@Joolz47 - Hi. I think I follow the logic, but I have to say that I believe it is flawed. It is also far too complicated to address every point you have made on a forum such as this. I would strongly object to you lumping all leasing brokers into the categories you have done. As a business we have been trading since 1989 - we have two main funders; one since 1991 and the other since 2004. We will NOT use the manufacturers leasing routes for our customers except as a last resort for a variety of reasons, but mainly because we have no relationship with them meaning we cannot directly assist the customer should a problem arise, which is what we would want to do. Beyond that, for the past 10 years over 80% of the deals we write inc. Full Maintenance - this indicates that the sort of customer we supply is more concerned with cost control and value for money as opposed to 'the lowest possible price'. What needs to be understood is that as far as the manufacturers and the Act are concerned 'the customer' isn't the end-user when paying leasing support or VRB etc, but the leasing company themselves - they are the volume buyer, not the end-user. By then attempting to prevent the leasing company using that support for their customers is where a breach of the Act comes in. There is no argument for not supporting this from a consumer point of view. The dealers and manufacturers wish to carve the market up for their own benefit, not for the benefit of the consumer. Nobody places obstacles in the way of motor dealers conducting leasing business with major fleets - it can't be all one way I am afraid. Support Terms should not have any conditions attached to them save for cash transactions. Believing that vehicle registration within PCP is an issue that would have any significant impact on the market is an unsubstantiated fear. The only market that has abused support terms to any significant or consistent degree over the years has been the daily rental market. That is nothing to do with the leasing market at all. The whole point of my argument is that the practices being practised by SOME manufacturers are illegal. Whether you or anyone else agrees with the Act is of no consequence. You may think that breaking the speed limit by 5mph should be allowed - the law says something else entirely. The upshot of this is that the consumer is being denied both value for money along with their consumer rights. That cannot be justified. You are welcome to call me to discuss further if you wish. I'm not going to turn this into an advertisement for us, but you won't find it difficult to find our contact details via our website. Kind regards.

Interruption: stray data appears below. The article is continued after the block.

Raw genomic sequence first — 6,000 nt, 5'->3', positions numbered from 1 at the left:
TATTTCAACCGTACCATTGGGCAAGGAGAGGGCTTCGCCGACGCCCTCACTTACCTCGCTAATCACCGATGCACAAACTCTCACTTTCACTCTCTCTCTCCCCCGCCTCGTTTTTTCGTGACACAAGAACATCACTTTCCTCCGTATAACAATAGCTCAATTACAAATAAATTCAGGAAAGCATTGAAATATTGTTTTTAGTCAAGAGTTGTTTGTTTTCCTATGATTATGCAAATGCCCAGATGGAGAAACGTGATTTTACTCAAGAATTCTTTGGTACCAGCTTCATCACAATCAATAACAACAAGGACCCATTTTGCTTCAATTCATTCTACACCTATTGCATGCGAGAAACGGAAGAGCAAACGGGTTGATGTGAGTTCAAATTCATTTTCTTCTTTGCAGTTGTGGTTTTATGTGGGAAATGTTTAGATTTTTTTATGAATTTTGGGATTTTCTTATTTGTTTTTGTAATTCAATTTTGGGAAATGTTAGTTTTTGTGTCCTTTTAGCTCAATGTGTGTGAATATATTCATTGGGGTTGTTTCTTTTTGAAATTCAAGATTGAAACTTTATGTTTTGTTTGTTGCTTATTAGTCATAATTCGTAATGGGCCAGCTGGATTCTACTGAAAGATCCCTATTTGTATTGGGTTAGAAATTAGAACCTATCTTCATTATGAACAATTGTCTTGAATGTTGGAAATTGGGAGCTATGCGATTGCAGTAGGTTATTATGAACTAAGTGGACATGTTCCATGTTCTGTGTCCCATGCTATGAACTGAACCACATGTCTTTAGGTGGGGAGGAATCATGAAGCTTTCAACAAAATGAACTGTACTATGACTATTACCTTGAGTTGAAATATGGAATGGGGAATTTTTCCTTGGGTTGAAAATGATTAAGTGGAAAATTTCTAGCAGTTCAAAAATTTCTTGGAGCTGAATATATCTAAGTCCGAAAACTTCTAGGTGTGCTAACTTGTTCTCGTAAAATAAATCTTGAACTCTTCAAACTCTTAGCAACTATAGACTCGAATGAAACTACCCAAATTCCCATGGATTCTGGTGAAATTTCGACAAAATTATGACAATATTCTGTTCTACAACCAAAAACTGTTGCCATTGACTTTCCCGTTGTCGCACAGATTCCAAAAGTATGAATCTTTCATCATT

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  • CGH - 14/08/2014 13:33

    By chance, the next e-mail I received was from a leasing company. They are offering a Mercedes E Class Estate at £268 plus VAT per month to business users, even if they have no other company vehicles, but £300 plus VAT to private individuals - same contract terms. So, the business user benefits from a "fleet discount" given to the leasing company but the private individual doesn't. That's the simple issue here, and it's illegal!

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    • Rob Chisholm, Applewood Vehicle Finance Ltd - 15/08/2014 13:30

      @CGH - unfortunately, that in itself is not illegal. If the finance company wishes to charge a different rate due to the bad debt ratio in different area's of the market then that is entirely their choice. If the difference is driven by a demand from the supplier (manufacturer) to the leasing company then that is a breach of the Order and should be challenged at very opportunity. The way to check is to request quotes on a range of cars for both Business Use and Personal Lease - preferably on Personal Contract Purchase (PCP) as that is where the illegality is likely to show up first. If there is a difference (save for VAT) in some vehicles but not in others, then I can absolutely guarantee that the differences are caused by the illegal Terms the manufacturers is placing on the leasing company. If there are inconsistent differences across all of the vehicles then it is at least partly a risk based decision and policy by the leasing company. In reality there is no reason why a Personal Contract Hire (PCH) should be any different in rate to a Business Use Contract Hire agreement, simply because the residual value risk is being borne by the leasing company and would be the same for each funding product. However I can understand a slight difference when it comes to PCP based on residual value - setting the balloon payment (or Guaranteed Future Value) a little lower will result in a higher monthly rental, and may also make the option of buying the vehicle at the end of the contract a more attractive proposition to the customer.